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U.S. Begins Shipping Controversial Anti-Missile System to South Korea

Terminal High-Altitude Area Defense (THAAD), an advanced missile system, is launched during a successful intercept test in the U.S. Pacific in 2013.
Source: U.S. Defense Dept. | Missile Defense Agency
Terminal High-Altitude Area Defense (THAAD), an advanced missile system, is launched during a successful intercept test in the U.S. Pacific in 2013.

The United States has begun shipping a controversial anti-missile system to South Korea after North Korea test-launched four medium-range missiles on Monday, U.S. officials told NBC News.

The system, called THAAD, which stands for Terminal High Altitude Area Defense, is an anti-missile system designed to counter a threat like that from North Korea. Other THAAD systems are already active in Hawaii and Guam to defend against North Korea, but the shield hasn't yet been deployed to South Korea — a scenario that Beijing has denounced as a "clear, present and substantive threat to China's security interests."

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The "first elements" of the THAAD system have already arrived in South Korea, U.S. defense officials told NBC News on Monday, just hours after Hwang Kyo-ahn, South Korea's acting president and prime minister, urged the United States to deploy the system as soon as possible, saying consequences of a nuclear-armed North Korea would be "horrible and beyond imagination."

Defense officials stressed that THAAD "is strictly a defensive system" aimed solely at defending South Korea against North Korean missiles.

White House Press Secretary Sean Spicer signaled the deployment Monday when he told reporters that the United States is "taking steps to enhance our ability to defend against North Korea's ballistic missiles, such as through the deployment of a THAAD battery to South Korea."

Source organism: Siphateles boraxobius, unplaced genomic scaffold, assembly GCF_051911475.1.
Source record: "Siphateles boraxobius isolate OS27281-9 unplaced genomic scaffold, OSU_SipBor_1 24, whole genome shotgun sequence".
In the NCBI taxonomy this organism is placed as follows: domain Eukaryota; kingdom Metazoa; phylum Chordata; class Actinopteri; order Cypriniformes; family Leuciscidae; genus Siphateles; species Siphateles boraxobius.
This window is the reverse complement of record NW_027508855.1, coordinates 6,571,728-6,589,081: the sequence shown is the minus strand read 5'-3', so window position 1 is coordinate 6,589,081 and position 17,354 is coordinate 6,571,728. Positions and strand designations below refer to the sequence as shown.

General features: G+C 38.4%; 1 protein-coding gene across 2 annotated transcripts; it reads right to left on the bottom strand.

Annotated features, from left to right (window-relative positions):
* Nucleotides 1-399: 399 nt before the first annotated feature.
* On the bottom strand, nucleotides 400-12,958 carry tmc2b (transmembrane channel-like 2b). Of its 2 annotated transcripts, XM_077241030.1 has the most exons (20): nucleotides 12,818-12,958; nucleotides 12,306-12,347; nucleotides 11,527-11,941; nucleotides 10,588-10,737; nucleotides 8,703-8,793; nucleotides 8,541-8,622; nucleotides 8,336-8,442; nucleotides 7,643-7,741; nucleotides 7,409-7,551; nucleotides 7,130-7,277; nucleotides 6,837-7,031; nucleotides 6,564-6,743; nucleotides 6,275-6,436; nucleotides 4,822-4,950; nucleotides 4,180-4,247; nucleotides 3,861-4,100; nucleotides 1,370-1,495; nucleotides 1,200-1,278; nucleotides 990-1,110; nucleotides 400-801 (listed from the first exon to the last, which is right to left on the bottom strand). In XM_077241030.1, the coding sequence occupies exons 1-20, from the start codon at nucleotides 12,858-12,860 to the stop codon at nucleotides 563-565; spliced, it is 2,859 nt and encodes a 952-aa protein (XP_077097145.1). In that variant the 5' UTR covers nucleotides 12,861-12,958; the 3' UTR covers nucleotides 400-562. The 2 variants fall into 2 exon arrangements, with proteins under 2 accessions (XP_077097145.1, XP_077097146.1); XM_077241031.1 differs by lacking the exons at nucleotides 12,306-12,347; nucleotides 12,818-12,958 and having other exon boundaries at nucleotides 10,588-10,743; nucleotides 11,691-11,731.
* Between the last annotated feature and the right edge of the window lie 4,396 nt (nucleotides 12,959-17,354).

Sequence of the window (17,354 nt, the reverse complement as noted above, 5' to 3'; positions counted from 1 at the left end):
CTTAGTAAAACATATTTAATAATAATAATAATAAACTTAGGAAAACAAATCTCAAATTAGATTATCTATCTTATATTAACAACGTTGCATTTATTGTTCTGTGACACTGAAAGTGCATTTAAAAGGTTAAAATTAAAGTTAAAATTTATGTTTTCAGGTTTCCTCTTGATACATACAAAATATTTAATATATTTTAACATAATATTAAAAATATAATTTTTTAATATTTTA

U.S. defense officials confirmed to NBC News on Monday night that that meant delivery was already under way — not that the United States was simply restating its previous promises to send the system to South Korea sometime in the future.

They told NBC News that the planned deployment had already been in the works and that the timetable wasn't affected by the latest North Korean launches, which Spicer called a "very serious threat."

The North Korean news agency KCNA, whose pronouncements are usually regarded as propaganda for North Korean leader Kim Jong Un, said the launches early Monday were part of a drill to test potential strikes against "the bases of the U.S. imperialist aggressor forces in Japan."

The Defense Department said Defense Secretary James Mattis spoke with Japanese Defense Minister Tomomi Inada and that they agreed the North Korean launches were "an unacceptable and irresponsible act that undermines security and stability in the region." Japanese Prime Minister said President Donald Trump shared similar sentiments with him in a telephone call Monday.

Two senior U.S. defense officials told NBC News on Monday that North Korea actually fired five missiles, not four, but that one of them failed to launch. The four missiles that made it off the launchpad traveled more than 600 miles east toward Japan.

U.S. Defense Department officials said the missile launch posed no threat to North America.

North Korea is banned from testing any ballistic missile technology under a set of U.N. resolutions. But it has threatened to conduct more missile tests in response to an annual two-month joint military exercise between Seoul and Washington, which continues through April.

Last month, North Korea launched a ballistic missile toward the Sea of Japan, a move that South Korea's military described as a "show of force" to the Trump administration.

Rodong Sinmun, the North Korean ruling party's official newspaper, said in a commentary that "new types of strategic weapons will soar" if Seoul and Washington continue their annual drills, which the North claims are preparation for war against it, the South Korean news agency Yonhap reported.

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